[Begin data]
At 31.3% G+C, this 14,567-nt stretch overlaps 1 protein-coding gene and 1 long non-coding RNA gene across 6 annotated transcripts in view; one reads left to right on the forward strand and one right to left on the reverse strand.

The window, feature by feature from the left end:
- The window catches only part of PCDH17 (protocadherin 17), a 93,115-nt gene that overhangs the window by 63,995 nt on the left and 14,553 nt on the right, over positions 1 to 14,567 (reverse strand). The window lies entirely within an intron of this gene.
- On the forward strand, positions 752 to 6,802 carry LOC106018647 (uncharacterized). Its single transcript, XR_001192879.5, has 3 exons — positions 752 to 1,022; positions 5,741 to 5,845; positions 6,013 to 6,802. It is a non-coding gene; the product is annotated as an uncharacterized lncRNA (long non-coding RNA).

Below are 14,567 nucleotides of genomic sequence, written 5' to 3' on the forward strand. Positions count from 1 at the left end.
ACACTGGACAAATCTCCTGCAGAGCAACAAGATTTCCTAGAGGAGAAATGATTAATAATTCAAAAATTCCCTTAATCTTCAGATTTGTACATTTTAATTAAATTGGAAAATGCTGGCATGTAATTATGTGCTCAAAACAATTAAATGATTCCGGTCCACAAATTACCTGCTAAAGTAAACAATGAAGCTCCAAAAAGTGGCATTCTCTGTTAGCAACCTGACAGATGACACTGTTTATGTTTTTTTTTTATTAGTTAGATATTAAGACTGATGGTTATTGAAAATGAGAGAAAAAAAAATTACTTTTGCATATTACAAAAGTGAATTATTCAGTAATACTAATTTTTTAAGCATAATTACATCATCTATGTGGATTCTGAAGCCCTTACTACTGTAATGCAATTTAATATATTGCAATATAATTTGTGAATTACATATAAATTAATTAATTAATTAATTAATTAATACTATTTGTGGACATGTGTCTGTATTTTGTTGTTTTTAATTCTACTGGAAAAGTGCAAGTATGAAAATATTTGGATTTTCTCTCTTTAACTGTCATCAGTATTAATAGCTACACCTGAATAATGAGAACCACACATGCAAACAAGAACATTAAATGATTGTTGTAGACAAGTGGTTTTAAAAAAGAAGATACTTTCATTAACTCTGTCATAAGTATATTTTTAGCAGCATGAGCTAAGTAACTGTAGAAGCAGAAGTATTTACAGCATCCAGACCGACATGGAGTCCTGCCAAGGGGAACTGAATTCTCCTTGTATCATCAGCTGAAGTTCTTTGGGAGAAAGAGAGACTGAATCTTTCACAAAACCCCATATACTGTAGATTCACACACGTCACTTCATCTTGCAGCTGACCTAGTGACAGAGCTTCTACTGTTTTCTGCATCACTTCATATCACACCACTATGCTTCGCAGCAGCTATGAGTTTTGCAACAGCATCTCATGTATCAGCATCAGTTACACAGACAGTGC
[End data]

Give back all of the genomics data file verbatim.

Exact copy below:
At 31.3% G+C, this 14,567-nt stretch overlaps 1 protein-coding gene and 1 long non-coding RNA gene across 6 annotated transcripts in view; one reads left to right on the forward strand and one right to left on the reverse strand.

The window, feature by feature from the left end:
- The window catches only part of PCDH17 (protocadherin 17), a 93,115-nt gene that overhangs the window by 63,995 nt on the left and 14,553 nt on the right, over positions 1 to 14,567 (reverse strand). The window lies entirely within an intron of this gene.
- On the forward strand, positions 752 to 6,802 carry LOC106018647 (uncharacterized). Its single transcript, XR_001192879.5, has 3 exons — positions 752 to 1,022; positions 5,741 to 5,845; positions 6,013 to 6,802. It is a non-coding gene; the product is annotated as an uncharacterized lncRNA (long non-coding RNA).

Below are 14,567 nucleotides of genomic sequence, written 5' to 3' on the forward strand. Positions count from 1 at the left end.
ACACTGGACAAATCTCCTGCAGAGCAACAAGATTTCCTAGAGGAGAAATGATTAATAATTCAAAAATTCCCTTAATCTTCAGATTTGTACATTTTAATTAAATTGGAAAATGCTGGCATGTAATTATGTGCTCAAAACAATTAAATGATTCCGGTCCACAAATTACCTGCTAAAGTAAACAATGAAGCTCCAAAAAGTGGCATTCTCTGTTAGCAACCTGACAGATGACACTGTTTATGTTTTTTTTTTATTAGTTAGATATTAAGACTGATGGTTATTGAAAATGAGAGAAAAAAAAATTACTTTTGCATATTACAAAAGTGAATTATTCAGTAATACTAATTTTTTAAGCATAATTACATCATCTATGTGGATTCTGAAGCCCTTACTACTGTAATGCAATTTAATATATTGCAATATAATTTGTGAATTACATATAAATTAATTAATTAATTAATTAATTAATACTATTTGTGGACATGTGTCTGTATTTTGTTGTTTTTAATTCTACTGGAAAAGTGCAAGTATGAAAATATTTGGATTTTCTCTCTTTAACTGTCATCAGTATTAATAGCTACACCTGAATAATGAGAACCACACATGCAAACAAGAACATTAAATGATTGTTGTAGACAAGTGGTTTTAAAAAAGAAGATACTTTCATTAACTCTGTCATAAGTATATTTTTAGCAGCATGAGCTAAGTAACTGTAGAAGCAGAAGTATTTACAGCATCCAGACCGACATGGAGTCCTGCCAAGGGGAACTGAATTCTCCTTGTATCATCAGCTGAAGTTCTTTGGGAGAAAGAGAGACTGAATCTTTCACAAAACCCCATATACTGTAGATTCACACACGTCACTTCATCTTGCAGCTGACCTAGTGACAGAGCTTCTACTGTTTTCTGCATCACTTCATATCACACCACTATGCTTCGCAGCAGCTATGAGTTTTGCAACAGCATCTCATGTATCAGCATCAGTTACACAGACAGTGC